Teaching is one of those professions where mentoring happens no matter if you are in your first year or last year. For me, mentoring is a relationship where people support one another, listen to each other and encourage rather than judge. A relationship where learning occurs. Sometimes one person might learn more than the other...but I think a good mentor is someone who learns as well.
My first mentors are the exception because neither of us knew that I would take their example and use it as I figured out what kind of teacher I wanted to be. They were the teachers I had growing up. While I didn't realize I wanted to teach until college, once I figured it out, I thought often about those adults that had inspired, challenged and engaged me over the years. Those were my first mentors as I entered into my education classes. I would remember and then compare them to what I was learning about teaching. It helped me to confirm what information was true and what might not be. And let's face it. If you go through school without ever feeling connected to a teacher, chances are you probably won't enter the profession.
It was in college that I encountered my next group of influential mentors: my professors, supervisors and cooperating teachers. These educators opened my eyes to all that had changed since I had been in school. I was exposed to rich texts, resources and so much more than I had encountered in my own education. They guided and gave me wonderful feedback as I played with ideas and developed my own pedagogy. After graduating and finding a job, I was lucky to have one of my professors as a colleague in my district. I knew I was in the right place.
As I entered my school building and my 7th grade position 15 years ago, I was surrounded by the most consummate professionals. Seasoned veterans. Teachers that had cultivated and maintained one of the most touted middle school cultures in the state.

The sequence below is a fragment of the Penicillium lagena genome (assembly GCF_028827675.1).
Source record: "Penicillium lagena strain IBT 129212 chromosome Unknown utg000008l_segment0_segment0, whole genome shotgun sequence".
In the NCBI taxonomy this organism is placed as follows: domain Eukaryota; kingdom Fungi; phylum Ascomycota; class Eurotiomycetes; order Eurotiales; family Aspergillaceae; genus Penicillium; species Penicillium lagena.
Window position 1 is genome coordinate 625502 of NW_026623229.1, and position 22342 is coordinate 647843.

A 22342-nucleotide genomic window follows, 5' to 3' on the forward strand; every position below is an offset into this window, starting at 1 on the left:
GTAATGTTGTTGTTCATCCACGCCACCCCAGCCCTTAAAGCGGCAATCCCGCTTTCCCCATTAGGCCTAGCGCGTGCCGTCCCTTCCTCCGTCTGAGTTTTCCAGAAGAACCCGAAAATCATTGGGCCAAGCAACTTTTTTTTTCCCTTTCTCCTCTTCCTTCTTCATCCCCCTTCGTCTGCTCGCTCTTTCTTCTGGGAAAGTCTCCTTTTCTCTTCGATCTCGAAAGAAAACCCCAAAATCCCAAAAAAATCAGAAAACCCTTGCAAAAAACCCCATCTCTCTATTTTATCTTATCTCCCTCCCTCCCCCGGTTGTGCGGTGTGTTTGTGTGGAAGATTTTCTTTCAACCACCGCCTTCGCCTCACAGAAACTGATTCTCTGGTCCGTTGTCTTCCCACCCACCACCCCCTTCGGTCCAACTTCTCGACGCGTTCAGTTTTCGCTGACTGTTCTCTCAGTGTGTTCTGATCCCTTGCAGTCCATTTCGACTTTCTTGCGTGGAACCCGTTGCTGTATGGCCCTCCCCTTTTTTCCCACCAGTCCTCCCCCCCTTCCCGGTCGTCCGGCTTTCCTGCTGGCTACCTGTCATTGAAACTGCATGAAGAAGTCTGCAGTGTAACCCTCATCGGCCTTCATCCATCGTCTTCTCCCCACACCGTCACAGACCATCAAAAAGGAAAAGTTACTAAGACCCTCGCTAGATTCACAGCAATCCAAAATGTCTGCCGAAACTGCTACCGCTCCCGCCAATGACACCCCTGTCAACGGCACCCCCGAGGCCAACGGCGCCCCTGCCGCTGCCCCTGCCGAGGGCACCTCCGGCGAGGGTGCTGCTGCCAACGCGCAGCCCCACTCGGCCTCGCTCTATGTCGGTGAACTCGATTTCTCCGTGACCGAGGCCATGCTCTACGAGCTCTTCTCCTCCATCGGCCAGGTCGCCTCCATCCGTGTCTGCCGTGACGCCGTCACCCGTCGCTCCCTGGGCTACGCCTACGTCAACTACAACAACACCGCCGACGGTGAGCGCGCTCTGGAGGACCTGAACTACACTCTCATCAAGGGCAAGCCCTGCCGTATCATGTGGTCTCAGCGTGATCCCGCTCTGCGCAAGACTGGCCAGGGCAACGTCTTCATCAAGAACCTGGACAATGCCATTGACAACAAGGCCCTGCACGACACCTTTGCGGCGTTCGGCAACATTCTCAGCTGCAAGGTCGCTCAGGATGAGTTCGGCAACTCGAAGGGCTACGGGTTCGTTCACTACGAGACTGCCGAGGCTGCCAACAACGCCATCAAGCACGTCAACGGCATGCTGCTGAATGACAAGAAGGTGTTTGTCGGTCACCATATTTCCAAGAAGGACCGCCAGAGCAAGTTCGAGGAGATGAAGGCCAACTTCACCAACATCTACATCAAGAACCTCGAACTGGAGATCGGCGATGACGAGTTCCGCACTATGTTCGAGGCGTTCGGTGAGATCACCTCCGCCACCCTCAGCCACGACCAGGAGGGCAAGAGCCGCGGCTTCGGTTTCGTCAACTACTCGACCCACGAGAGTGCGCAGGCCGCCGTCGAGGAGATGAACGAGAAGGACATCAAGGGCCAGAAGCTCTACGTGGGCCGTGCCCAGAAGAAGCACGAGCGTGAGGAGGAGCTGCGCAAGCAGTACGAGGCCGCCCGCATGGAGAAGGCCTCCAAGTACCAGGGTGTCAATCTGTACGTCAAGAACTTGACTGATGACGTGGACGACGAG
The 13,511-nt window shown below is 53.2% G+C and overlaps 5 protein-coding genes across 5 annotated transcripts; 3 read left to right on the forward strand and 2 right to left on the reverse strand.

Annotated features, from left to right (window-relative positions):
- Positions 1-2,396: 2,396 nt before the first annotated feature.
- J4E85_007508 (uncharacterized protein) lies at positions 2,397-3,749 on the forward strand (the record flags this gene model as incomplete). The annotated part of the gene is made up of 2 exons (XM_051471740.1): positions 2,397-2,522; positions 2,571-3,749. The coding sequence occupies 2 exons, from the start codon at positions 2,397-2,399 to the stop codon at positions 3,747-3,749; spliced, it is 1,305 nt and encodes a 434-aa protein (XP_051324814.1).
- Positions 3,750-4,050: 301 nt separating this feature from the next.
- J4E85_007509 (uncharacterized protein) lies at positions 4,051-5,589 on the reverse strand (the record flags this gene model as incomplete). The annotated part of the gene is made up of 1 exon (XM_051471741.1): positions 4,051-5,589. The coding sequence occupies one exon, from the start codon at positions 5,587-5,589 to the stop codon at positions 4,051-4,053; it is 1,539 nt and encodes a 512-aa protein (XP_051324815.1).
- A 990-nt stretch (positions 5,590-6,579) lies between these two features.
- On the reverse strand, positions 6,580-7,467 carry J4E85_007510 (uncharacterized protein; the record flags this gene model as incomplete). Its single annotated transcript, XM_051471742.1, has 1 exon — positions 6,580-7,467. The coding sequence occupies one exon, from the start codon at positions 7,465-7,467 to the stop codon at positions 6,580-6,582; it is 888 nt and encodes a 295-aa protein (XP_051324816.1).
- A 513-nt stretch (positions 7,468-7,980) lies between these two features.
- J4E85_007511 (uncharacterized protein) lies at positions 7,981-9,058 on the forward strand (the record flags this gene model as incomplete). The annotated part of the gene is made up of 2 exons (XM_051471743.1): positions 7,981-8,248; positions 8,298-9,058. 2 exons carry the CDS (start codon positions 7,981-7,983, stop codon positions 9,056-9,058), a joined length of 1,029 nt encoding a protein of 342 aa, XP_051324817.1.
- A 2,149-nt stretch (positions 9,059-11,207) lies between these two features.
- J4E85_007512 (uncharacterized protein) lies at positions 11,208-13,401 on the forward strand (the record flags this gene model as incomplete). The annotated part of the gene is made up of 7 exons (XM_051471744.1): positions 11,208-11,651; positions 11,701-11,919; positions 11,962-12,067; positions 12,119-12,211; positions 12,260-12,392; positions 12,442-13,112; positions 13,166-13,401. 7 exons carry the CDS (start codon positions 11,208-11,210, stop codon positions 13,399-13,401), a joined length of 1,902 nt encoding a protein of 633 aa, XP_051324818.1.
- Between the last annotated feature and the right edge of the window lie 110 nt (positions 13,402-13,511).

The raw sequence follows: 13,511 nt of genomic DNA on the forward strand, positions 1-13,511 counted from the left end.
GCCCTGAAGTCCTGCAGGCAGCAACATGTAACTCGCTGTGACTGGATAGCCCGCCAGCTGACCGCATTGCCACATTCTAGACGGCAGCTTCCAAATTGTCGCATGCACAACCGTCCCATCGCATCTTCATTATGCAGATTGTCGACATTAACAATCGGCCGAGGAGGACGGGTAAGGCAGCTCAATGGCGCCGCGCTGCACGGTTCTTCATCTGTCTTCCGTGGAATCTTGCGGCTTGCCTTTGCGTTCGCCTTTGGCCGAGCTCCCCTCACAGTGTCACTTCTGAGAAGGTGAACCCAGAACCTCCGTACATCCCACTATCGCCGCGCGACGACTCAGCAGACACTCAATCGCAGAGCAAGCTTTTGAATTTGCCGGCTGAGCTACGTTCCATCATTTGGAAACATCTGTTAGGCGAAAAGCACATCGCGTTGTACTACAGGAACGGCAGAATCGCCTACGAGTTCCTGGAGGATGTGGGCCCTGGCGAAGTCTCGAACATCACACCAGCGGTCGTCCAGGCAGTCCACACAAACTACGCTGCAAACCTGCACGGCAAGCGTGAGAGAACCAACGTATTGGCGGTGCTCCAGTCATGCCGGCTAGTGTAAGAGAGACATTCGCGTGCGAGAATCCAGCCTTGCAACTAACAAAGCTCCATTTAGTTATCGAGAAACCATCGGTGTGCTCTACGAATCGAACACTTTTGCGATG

While they served as mentors in my classroom, they also mentored me as a fellow and new union member. I was lucky to be surrounded by those that were able to share with me the history of how Farnsworth Middle School came to be. I learned about battles they fought and won to ensure that teachers had a voice when it came to what was right for kids.
It is because of their tutelage in the ways of our union that I felt confident enough to get involved. I stepped up to be our building secretary, which led to a building rep position on our district Representative Council. Those experiences led to me to run for co-building president, where I take a daily active role in representing and fighting for the rights of the teachers in my building. It is a huge responsibility and one I don't take lightly. For as I fight for the colleagues I work with each day, I am, too, fighting the fight of those that came before me. I don't want to let those mentors down.
And after 15 years, I am still in need of mentoring. For that I look to my friends and colleagues in my building, in my district, and to those in other districts who inspire me to keep working on my craft. Mentoring is about learning after all. And whether you know you are my mentor or not, I appreciate the skill and expertise that I am surrounded by. I can only hope that I have served others as a mentor. That I have supported, listened and encouraged rather than judge. For I would not be the teacher I am today without any of those key teaching influences. And to them, I say thank you.